As Graduate Professor-in-Charge, I meet with students frequently, and concerns around stress and mental health arise in a range of contexts. A while ago, a student expressed some concern about there being a stigma on mental health issues, and so I spent some time considering how I, as Grad Director (and as a non-clinician), could address these concerns without sounding preachy or condescending. After consulting with some of our clinically trained faculty, I sent the following email to our graduate students to provide students with thoughts and resources on the topic. I also forwarded it to faculty so that they could see the messages I was communicating to students. How does your department address student mental health and wellbeing?
Dear HDFS graduate students,
I hope that you had a wonderful break, and found time for sleep, relaxation, and engagement in whatever activities bring you joy.
I wanted to write to bring up the subject of mental health, and how important it is to be aware of your own mental health and wellbeing, now and throughout graduate school. The period of personal and professional development that you are currently in is one where rates of some mental health issues increase and/or peak. Sometimes, the stress of graduate school can intensify previous mental health issues, and sometimes new issues emerge. In addition, some of the topics covered in HDFS courses can at times trigger personal issues that could bring up mental health concerns.
Your own personal wellbeing, whether physical, mental, or social, is always going to be more important than excelling in classes or getting another manuscript submitted. Do be aware of your own wellbeing, and take the time to nurture it. Monitor your own stress levels, and make sure to engage in activities that will help you alleviate some stress, whatever those activities may be for you – yoga, meditation, or mindfulness practice; exercise, long walks, or time spent in nature; reading or listening to music; spending time with friends… There is free yoga available in State College, both on campus and in town. And there are many opportunities for recreational activities on campus.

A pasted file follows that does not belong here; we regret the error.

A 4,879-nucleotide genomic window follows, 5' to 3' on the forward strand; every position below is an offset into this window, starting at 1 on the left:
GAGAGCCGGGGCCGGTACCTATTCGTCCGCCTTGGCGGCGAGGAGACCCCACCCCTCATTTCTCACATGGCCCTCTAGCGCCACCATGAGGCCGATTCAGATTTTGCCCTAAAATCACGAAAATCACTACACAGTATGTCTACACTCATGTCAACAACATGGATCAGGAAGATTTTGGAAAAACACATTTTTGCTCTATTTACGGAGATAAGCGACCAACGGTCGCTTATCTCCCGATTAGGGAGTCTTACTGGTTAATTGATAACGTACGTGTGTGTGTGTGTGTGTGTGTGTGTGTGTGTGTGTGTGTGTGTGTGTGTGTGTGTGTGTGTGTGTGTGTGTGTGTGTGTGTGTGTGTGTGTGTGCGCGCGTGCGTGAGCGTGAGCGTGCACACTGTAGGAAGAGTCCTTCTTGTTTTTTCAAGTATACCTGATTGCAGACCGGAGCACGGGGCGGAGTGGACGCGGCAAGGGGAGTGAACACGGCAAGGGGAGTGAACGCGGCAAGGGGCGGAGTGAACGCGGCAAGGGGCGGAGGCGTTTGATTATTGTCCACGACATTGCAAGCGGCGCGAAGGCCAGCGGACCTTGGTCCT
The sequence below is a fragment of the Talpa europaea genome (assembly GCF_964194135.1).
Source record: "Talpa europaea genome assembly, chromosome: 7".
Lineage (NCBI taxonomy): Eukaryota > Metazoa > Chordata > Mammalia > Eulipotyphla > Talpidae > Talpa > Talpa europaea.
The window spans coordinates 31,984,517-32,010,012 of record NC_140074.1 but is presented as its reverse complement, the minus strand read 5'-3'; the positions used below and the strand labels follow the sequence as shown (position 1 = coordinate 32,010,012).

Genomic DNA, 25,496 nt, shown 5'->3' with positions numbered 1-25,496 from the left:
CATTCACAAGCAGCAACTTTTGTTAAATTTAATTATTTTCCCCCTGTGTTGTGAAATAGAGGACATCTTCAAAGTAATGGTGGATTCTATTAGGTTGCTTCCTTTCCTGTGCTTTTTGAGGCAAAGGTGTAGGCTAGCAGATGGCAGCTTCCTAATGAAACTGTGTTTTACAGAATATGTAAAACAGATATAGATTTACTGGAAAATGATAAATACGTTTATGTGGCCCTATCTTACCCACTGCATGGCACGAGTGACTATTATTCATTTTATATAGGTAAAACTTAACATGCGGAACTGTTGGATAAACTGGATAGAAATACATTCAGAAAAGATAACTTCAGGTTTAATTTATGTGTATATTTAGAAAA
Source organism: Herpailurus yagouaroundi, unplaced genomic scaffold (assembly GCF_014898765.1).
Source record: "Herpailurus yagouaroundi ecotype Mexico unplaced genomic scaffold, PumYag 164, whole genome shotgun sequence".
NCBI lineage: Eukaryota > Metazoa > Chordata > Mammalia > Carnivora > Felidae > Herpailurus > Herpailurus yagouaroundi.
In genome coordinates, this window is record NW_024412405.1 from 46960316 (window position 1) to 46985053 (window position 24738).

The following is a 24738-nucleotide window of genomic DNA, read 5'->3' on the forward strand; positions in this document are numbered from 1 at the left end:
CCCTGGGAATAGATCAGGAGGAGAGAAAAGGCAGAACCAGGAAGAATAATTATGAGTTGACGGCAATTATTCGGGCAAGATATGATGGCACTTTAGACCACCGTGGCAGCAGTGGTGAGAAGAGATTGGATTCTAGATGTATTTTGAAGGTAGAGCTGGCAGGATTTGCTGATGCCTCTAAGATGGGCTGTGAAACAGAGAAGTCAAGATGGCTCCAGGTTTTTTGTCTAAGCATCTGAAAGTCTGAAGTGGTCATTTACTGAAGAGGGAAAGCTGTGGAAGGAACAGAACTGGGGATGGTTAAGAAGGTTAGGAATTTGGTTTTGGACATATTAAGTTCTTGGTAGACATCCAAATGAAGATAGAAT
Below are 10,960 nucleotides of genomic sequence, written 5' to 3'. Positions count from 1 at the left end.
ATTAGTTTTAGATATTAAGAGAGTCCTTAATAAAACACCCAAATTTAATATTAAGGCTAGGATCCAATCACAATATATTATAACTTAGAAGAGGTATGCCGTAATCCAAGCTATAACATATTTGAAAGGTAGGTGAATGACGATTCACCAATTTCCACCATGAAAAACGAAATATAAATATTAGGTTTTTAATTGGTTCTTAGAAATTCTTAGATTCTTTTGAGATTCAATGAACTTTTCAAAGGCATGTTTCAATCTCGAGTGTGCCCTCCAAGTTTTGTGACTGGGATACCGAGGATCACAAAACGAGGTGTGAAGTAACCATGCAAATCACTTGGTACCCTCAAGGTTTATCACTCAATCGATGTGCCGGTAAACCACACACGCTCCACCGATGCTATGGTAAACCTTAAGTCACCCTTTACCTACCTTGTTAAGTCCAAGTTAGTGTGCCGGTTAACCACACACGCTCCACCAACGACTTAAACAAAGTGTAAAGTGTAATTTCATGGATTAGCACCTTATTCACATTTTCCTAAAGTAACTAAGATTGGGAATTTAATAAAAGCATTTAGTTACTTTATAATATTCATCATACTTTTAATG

If you have concerns about your own stress levels or mental health, do seek out help. You can always talk to your adviser, to me, or to other faculty for advice, although they/I cannot serve as a professional counselor or therapist.
If you think that you would benefit from professional help, do not hesitate to take advantage of the services offered by the University’s Counseling and Psychological Services Center (CAPS). CAPS provides up to 6 free sessions with professional therapists on their staff. CAPS staff includes psychologists as well as psychiatrists, for those for whom medication might be helpful. CAPS also offers a number of group sessions during the semester, some of which are specifically designed for graduate students. Other helpful resources on campus include the Center for Women Students and the LGBTQA Student Resource Center. Finally, there are useful self-help resources on the CAPS website, including videos.
There are also many highly skilled therapists in the community. CAPS has a list of community-based mental health providers with current openings. I’m happy to make suggestions if you ever need such advice.
There are many useful resources for crisis situations that you should know about. The CAPS website has a comprehensive list:
There are also some hotlines for urgent situations:
Centre County CAN HELP Line: (1-800-643-5432)
Sexual assault and relationship violence hotline: (1-800-560-1637)
Centre County Women’s Resource Center: (814-234-5050)
The Meadows Psychiatric Center: (1-800-641-7529)
National Suicide Prevention Lifeline: (1-800-273-8255)
Here are some other suggested readings if you’d like to learn more on the topic:
As always, don’t hesitate to be in touch if you have any questions.
“The post Prioritizing wellbeing during graduate school first appeared on Eva Lefkowitz’s blog on January 17, 2016.